12 What I call globalisation's "Silica Route" is helping to revive the ancient Silk Route of the past. Silica forms the optical fibres that transmit reams of data across the globe in seconds. Silica also composes the semiconductor material that hosts the integrated circuits used in all electronics today, including smart phones, which powers our new communications revolution. It is worth mentioning in passing that 70 percent of the global output in this semiconductor materaial is from Singapore.
13 In a way, we may be putting new wine into old bottles. Silica was also a primary ingredient for ceramics carried by dhows from China through the Indian Ocean basin to the Gulf and beyond. A trove of thousand year old ceramics and other Tang dynasty treasures were recently unearthed from a 9th century Arab dhow. Recovered 350 nautical miles south of Singapore, the wrecked dhow was probably built on the Omani coast. In 2010, in a symbolic re-enactment of this mutual re-discovery of regions, a dhow, "Jewel of Muscat", rebuilt by traditional methods, was commissioned by the Sultan of Oman based on a inspired idea by my then Foreign Minister H.E. George Yeo. Using the ancient monsoon routes and ancient navigational methods, the dhow sailed to Singapore with an international crew including Omanis, Sri Lankans, Indians, Malaysians and Singaporeans. The 3,800 km journey took 5 months. Safely berthed at the Maritime Experiential Museum in Singapore, the replica is a physical reminder to the new generation of these historical connections. The recovered treasures from the Belitung shipwreck, formed the bulk of an exhibition, "Shipwrecked: Tang Treasures and Monsoon Winds" which opened in Singapore in 2011, and will embark on a world tour.
14 Clearly, the new "Silica Route" relies on 21st century communication and networks to fuse together ancient regions and cultures. Instead of the monsoon that facilitated long-range seafaring in ancient times, computer servers and cloud computing drive today's re-discovery. Behind the display of every painting or exhibit is a trove of compressed bits and bytes that bring artists, exhibits, organisers and gallery viewers together.
15 Singapore is an ideal location for facilitating the "Silica Route" re-connection. Collectors from the Middle East and Gulf will find in Singapore a very promising market to promote and raise awareness of art from the region. First, Singapore is the original global city, with world class infrastructure and regional hub for trade, services, and exhibitions. Second, it has a vibrant visual arts scene anchored by flagship events like Art Week and Art Stage Singapore. Third it is home to a large proportion of the region's high net worth individuals and its arts connoisseurs.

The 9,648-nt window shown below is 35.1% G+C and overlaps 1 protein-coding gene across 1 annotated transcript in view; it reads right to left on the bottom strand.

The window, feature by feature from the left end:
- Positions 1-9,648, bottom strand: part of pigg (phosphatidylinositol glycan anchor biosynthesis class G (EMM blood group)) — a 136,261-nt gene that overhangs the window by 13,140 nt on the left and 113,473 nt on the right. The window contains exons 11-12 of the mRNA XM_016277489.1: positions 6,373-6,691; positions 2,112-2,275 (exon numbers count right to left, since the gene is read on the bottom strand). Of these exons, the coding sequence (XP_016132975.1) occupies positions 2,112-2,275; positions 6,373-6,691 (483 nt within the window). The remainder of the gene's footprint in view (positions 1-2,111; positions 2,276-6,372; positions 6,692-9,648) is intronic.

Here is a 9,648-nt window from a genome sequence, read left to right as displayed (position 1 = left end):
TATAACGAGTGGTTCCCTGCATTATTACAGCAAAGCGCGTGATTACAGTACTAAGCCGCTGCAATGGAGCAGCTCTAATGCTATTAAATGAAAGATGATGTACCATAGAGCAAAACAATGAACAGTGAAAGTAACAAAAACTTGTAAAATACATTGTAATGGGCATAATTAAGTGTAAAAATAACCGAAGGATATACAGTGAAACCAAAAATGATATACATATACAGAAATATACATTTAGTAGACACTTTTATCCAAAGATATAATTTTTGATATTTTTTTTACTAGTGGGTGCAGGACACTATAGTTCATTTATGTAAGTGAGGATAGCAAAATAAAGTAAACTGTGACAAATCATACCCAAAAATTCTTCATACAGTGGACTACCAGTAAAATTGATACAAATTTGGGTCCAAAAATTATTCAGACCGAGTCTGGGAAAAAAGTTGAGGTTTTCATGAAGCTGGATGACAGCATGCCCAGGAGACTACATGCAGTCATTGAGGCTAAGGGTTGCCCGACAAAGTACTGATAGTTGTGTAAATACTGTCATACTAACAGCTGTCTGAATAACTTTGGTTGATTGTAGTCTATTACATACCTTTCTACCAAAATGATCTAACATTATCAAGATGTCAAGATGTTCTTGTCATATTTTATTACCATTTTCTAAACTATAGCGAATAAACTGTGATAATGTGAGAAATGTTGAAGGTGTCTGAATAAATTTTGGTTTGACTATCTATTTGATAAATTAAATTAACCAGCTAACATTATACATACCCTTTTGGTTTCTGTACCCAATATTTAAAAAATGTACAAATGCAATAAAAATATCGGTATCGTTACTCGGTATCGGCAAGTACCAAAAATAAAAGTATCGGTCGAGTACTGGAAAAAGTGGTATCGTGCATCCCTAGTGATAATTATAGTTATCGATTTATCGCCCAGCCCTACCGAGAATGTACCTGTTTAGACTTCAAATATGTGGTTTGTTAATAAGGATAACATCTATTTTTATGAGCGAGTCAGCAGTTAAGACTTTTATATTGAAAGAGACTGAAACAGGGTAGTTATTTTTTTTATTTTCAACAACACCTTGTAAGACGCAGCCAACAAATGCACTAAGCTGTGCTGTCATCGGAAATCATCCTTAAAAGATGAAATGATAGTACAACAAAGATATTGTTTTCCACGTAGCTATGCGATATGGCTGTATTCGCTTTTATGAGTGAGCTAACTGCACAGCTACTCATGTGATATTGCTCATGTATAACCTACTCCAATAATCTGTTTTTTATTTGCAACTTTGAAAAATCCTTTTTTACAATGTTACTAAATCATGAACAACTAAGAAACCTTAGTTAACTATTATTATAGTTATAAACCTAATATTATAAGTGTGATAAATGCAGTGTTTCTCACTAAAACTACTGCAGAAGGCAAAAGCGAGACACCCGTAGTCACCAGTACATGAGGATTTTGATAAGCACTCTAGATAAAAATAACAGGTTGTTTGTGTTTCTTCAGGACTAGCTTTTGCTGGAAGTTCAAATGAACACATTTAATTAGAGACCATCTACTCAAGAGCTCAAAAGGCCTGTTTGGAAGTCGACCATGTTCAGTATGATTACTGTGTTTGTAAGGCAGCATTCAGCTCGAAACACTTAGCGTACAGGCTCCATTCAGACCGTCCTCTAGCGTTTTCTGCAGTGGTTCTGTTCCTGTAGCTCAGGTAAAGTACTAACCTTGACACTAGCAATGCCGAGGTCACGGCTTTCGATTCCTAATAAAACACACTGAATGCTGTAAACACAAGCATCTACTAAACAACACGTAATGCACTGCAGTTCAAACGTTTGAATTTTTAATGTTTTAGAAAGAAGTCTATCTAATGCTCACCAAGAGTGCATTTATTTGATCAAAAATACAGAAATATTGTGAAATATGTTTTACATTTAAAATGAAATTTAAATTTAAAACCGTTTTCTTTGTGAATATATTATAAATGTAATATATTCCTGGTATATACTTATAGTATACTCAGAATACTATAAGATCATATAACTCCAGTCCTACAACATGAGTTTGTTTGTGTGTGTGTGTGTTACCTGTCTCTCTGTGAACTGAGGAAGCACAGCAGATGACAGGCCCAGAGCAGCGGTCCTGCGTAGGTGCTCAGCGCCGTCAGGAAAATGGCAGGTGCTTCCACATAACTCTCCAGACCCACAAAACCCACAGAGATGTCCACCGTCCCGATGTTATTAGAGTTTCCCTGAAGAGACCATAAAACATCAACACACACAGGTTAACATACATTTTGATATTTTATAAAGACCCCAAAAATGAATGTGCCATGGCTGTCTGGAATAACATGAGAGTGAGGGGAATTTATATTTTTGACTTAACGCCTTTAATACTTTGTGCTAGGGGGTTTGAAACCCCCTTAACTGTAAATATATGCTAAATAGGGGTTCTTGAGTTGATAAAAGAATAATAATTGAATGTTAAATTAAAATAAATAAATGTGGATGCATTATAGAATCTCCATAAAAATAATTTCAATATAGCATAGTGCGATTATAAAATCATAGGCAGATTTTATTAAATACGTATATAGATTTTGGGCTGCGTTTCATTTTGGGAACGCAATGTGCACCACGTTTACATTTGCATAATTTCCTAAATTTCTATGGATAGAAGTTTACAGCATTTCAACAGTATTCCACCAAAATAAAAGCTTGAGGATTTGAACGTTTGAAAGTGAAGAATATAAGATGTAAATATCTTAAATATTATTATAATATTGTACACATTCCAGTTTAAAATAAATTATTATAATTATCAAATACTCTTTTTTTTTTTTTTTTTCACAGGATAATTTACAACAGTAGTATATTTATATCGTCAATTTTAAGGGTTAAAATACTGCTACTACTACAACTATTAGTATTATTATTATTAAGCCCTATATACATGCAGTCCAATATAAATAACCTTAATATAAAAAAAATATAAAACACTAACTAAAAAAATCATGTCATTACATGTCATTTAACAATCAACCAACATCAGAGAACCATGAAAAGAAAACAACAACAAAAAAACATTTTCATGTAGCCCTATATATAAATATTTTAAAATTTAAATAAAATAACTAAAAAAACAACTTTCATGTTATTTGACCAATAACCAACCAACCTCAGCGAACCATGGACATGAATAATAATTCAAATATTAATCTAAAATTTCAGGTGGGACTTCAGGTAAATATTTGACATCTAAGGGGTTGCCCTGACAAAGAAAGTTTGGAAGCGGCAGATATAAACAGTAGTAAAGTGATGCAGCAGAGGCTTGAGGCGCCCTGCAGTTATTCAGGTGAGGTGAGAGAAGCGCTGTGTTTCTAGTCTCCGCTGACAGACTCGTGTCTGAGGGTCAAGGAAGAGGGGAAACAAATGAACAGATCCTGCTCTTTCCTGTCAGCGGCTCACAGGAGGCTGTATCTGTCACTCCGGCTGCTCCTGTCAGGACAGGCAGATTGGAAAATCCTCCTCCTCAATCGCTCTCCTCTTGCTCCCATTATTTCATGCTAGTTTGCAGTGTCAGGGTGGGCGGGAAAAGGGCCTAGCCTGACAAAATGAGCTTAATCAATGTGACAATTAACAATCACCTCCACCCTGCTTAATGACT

16 Ahead of Singapore's inaugural Arab Art Exhibition, "Terms and Conditions", this summer, which will feature art loaned from this region, several promising exchanges have already begun. Let me just briefly cite three fascinating examples from the last three years.
17 First, in April 2010, the Abu Dhabi Authority for Culture and Heritage (ADACH) organised an art exhibition for Singapore artist Dr Leon Chew at the National Theatre in Abu Dhabi. A full-time Professor of Art and Design at Zayed University in the UAE, Dr Leon Chew was one of the first Singaporean arts heads to be hired by a blue chip academic institution in the Middle East.
18 Second, in October 2012, the first Middle East contemporary art gallery in Southeast Asia opened in Singapore. Founded by Assaad W Razzouk, Sana Gallery opened with an exhibition of works by Syrian artist Thaer Maarouf and Syrian Lebanese painter Semaan Khawam. Sana Gallery strives to serve as a platform to showcase young Middle East talent in Singapore to Southeast Asia, India and China. This is once again an example of the revival of ancient linkages through the new "Silica Route".
19 Third, in August 2012, Vincent Leow, a Singaporean artist and professor at the College of Fine Arts and Design at the University of Sharjah, launched his solo exhibition, "Resembling Imaginary Creatures" in the Chan Hampe Gallery in Singapore's Raffles Hotel. Leow's work draws on his time spent in the Middle East and his own background growing up during Singapore's turbulent pre-independence era, to produce a compelling fusion of perspectives.
20 This triptych of examples I have offered; a Singapore artist exhibiting in the Gulf, a Middle East contemporary art gallery in Singapore, and a UAE-based Singapore artist exhibiting in Singapore, together forms a tableau highlighting the diversity, vitality and promise of the budding arts linkages between our regions.
21 To be sure, the re-discovery of ancient cross-regional contacts is a journey that is in equal measures virtual and physical. However, the actual destination points squarely to Singapore's potential as a key "server" in the new "Silica Route" that connects Middle East art with Asian collectors, and tropical East Asia to temperate West Asia. Indeed, Singapore understands the art of cross-regional business and is well placed to know the business of cross-regional art. رحلات سعيدة! Happy Journeys!
22 Thank you.